Friday, September 21, 2007

"The highest reward for a man's toil is not what he gets for it but what he becomes by it." John Ruskin

"The world isn't interested in the storms you encountered, but whether or not you brought in the ship." Raul Armesto

"Leadership is the art of getting someone else to do something you want done because he wants to do it." Dwight D. Eisenhower

True or false? If you build it they will come.

That line from the film Field of Dreams reminds almost everyone of another line.

Emerson most often gets the credit for it - "If you build a better mousetrap, the world will beat a path to your door."

Scott Berkun brings this up in his cool little book The Myths of Marketing. Scott writes "More than 4000 mousetrap patents exist, yet only around 20 ever became profitable products." Scott goes on to reference the work of historian John H. Lienhard...

"Rarely, if ever are the networks that surround an innovation in its
earliest stages given the credit they are due...a better mousetrap,
like anything else, will succeed only when those who envision
the idea convince others to join in their new venture - as
investors, suppliers, employees, retailers, customers, and
even competitors."

Berkun then tells us "When we bemoan our favorite restaurant going out of business ('but they make the best cannelloni!') or why our favorite band can't sell albums ('they have the best lyrics!'), we're focusing on the small part of the picture that effects us personally, which is only one factor in the environment determining its fate. These environmental, or secondary, factors have as much influence as the quality of the idea, the talent, or the innovation itself." (ibid)

We are living in times of significant and wonderful change. In the media business the object of the exercise is to reach out, to get into the places where people happen to be, to be a part of their moment. To earn and therefore deserve the big prize, the honor of repeated invitation. The privilege of being in the evoked set of daily media. My sense is this is complex and subtle, calculus rather than arithmetic. Perhaps the best metaphor is fashion, in fact, fashion retail.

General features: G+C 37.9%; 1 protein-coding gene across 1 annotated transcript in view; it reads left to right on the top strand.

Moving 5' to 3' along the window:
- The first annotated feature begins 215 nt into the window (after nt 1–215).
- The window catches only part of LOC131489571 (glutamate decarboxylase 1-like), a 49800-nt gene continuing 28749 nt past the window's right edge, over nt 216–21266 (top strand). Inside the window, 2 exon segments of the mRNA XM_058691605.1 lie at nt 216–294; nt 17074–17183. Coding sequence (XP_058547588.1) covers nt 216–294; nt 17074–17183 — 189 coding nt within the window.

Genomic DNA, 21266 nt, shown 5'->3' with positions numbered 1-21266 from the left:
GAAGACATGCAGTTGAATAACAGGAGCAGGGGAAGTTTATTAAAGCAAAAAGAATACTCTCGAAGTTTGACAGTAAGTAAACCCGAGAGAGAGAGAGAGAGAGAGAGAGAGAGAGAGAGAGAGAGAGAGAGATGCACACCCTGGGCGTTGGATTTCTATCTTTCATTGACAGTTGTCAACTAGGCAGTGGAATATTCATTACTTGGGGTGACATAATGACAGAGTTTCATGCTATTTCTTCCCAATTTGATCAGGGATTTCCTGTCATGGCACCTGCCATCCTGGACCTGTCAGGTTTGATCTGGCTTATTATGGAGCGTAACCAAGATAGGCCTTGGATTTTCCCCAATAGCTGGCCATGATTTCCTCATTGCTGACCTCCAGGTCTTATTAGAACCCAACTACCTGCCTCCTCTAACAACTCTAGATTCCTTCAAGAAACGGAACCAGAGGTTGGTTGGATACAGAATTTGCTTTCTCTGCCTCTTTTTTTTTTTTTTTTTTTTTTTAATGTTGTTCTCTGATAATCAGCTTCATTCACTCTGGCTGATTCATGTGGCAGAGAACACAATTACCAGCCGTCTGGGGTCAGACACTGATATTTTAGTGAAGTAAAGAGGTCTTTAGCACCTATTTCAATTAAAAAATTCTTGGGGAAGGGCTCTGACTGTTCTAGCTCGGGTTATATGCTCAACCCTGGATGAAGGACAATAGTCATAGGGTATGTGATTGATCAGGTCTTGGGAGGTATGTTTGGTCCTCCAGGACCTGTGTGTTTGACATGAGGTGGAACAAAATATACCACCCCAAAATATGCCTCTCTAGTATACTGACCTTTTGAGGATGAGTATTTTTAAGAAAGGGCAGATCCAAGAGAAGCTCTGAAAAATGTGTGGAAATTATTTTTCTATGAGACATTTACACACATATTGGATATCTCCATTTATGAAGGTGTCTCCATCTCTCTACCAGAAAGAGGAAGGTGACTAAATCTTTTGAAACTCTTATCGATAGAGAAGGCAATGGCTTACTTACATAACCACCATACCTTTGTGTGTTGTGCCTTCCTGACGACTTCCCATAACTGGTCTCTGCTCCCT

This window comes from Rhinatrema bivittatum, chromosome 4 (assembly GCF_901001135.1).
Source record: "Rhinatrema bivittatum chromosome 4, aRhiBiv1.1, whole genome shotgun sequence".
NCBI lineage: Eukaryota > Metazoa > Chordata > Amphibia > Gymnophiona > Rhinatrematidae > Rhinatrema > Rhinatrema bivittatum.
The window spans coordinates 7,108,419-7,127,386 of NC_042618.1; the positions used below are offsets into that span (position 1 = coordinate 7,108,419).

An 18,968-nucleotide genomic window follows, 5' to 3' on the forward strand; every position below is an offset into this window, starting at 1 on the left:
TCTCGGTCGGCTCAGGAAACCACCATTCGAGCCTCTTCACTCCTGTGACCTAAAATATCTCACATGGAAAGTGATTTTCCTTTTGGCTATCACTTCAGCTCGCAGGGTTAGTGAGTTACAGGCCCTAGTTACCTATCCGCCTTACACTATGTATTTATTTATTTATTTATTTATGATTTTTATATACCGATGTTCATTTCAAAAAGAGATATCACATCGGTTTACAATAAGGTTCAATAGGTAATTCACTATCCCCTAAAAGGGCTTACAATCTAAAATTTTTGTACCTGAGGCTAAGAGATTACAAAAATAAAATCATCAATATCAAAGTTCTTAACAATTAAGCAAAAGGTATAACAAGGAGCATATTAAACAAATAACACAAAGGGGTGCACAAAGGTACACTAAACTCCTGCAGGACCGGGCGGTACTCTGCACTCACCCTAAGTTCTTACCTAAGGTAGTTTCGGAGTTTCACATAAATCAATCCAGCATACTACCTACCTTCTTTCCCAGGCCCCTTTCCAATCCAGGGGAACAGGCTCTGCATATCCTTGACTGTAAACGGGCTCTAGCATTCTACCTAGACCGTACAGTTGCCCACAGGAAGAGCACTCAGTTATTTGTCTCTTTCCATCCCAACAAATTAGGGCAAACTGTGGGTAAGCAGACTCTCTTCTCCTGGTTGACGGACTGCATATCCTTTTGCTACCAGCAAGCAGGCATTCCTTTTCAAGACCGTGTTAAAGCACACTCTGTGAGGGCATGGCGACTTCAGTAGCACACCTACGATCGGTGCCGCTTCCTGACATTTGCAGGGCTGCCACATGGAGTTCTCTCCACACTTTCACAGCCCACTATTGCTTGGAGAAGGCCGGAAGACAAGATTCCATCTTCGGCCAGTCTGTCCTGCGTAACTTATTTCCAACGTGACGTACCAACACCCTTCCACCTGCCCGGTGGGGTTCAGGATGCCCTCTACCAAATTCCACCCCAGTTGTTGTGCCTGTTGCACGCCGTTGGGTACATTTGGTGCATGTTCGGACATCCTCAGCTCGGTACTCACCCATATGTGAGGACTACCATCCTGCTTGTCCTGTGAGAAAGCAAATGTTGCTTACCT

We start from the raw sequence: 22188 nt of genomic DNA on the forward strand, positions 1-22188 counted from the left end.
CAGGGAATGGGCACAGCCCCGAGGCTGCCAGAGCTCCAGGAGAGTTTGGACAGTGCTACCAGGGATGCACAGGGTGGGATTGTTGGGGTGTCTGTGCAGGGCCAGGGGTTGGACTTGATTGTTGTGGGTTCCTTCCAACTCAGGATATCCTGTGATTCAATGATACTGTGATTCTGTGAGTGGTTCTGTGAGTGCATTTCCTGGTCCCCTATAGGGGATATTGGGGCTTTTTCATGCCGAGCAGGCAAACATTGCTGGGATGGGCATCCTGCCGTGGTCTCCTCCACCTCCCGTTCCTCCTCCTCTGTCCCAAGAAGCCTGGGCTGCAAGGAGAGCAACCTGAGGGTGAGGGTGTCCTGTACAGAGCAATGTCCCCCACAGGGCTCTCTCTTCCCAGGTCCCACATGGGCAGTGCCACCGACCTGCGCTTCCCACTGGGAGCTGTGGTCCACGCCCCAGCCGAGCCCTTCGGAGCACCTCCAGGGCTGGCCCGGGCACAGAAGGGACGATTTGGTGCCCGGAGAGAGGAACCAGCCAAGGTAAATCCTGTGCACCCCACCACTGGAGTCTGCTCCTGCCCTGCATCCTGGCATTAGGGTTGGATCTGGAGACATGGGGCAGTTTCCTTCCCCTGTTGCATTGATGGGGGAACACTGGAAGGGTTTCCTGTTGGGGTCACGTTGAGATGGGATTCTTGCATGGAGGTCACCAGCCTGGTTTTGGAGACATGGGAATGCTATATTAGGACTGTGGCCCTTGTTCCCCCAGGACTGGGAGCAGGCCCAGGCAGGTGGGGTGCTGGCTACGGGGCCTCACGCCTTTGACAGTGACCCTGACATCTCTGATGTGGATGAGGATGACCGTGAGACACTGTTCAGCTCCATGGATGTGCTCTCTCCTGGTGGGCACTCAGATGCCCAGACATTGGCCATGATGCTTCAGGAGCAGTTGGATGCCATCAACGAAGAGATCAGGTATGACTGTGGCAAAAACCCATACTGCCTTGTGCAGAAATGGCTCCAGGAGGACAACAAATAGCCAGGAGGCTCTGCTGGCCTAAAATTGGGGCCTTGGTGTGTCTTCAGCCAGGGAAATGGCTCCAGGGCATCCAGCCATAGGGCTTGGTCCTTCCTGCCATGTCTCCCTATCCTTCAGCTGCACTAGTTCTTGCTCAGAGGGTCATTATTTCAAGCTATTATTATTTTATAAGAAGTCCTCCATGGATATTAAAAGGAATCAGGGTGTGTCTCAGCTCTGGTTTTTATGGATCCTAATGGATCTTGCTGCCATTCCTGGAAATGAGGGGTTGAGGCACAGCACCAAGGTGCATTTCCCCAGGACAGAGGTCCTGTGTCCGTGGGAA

Enjoyed a really good conversation about widgets last evening. The take away is we need to stop expecting people to come to us, that is, expect 100% of our traffic to end up dead ending at a specific destination, some single url. We must begin to imagine/invent ways for us to get present, be present, stay present, to play a part in the world of others. Widgets are an attempt to do just that (so is TiVo, VOD, the iPod, et al). It's becoming more about export and the trend in media consumption seem to be less about import (a complete reverse of the traditional producers' perspective).

Marshall Field got it right - "Give the lady what she wants" - the only update needed to that wise counsel is "Provide it when and where she wants." Utility. We should be focused on exporting valuable stuff rather than simply and only importing people. What is value to the user? How can we make it simple and easy for them to get value from a sustained relationship with us? Loyalty and engagement are the first products, the second and third effects, of trust. Trust is earned. Get into the export business, time to focus less (even prepare to someday abandon) the aging import model. Arbitron PPM is about getting into places, it's about penetration of personal and public spaces; you need to be played to be exposed and to be played you're going to need to be invited. Getting invited requires you to be known and "findable." Export vs. import.


It will become critical to dominate the commons of your target demo.
The winners will be those who discover ways to play some persistent role on a much bigger stage, that of the commons at large.

Imputed: an added importance in the dimension of occasions, that being sense of place. The skill set required is an acuity, a sensitivity to space. The player with the greatest and most consistent measure of reach, that is, the player that is most cognizant of place, the one able to be present, without regard to elected usage (or preference), becomes the player most likely to succeed.

This starts with an understanding of where they are, where they happen to be and it takes you to everywhere they want to be. Therefore, the only standard of pure excellence becomes nothing less than ubiquity. Places are properly defined by they. And, now, after an entire career of learning about what they say and what they want, you need to discover and study where they are (and in real time). May I please show you something in geo-parsing? Place, the next important frontier. Be there.

Building the better mousetrap, creating engaging content, offering the best programming is certainly important, yet, it's not really enough to ensure sustained success. It is becoming the start, the first big step whereas, once upon a time, the very same work product was considered to be the finished art. It would seem that the best used by date on that traditional approach is drawing near. Welcome to the 21st century. Game on!

Thank you very much: Programming ace Lester St. James for the ping and kind words.

Congrats & cheers: Hey!Nielsen getting ready to go public, days away now. My thanks to Steve Ciabattoni for the very cool HeyNielsen sneak preview. Powerset Labs is set to swing their doors open, standby for launch! (Thanks to Mark Johnson for keeping me dialed-in). Michael Rosenblum on the occasion of Current's Emmy win. We can all learn something from Michael Rosenblum (and he's just getting started).

Have an amazing weekend. Back next week with a brand new show.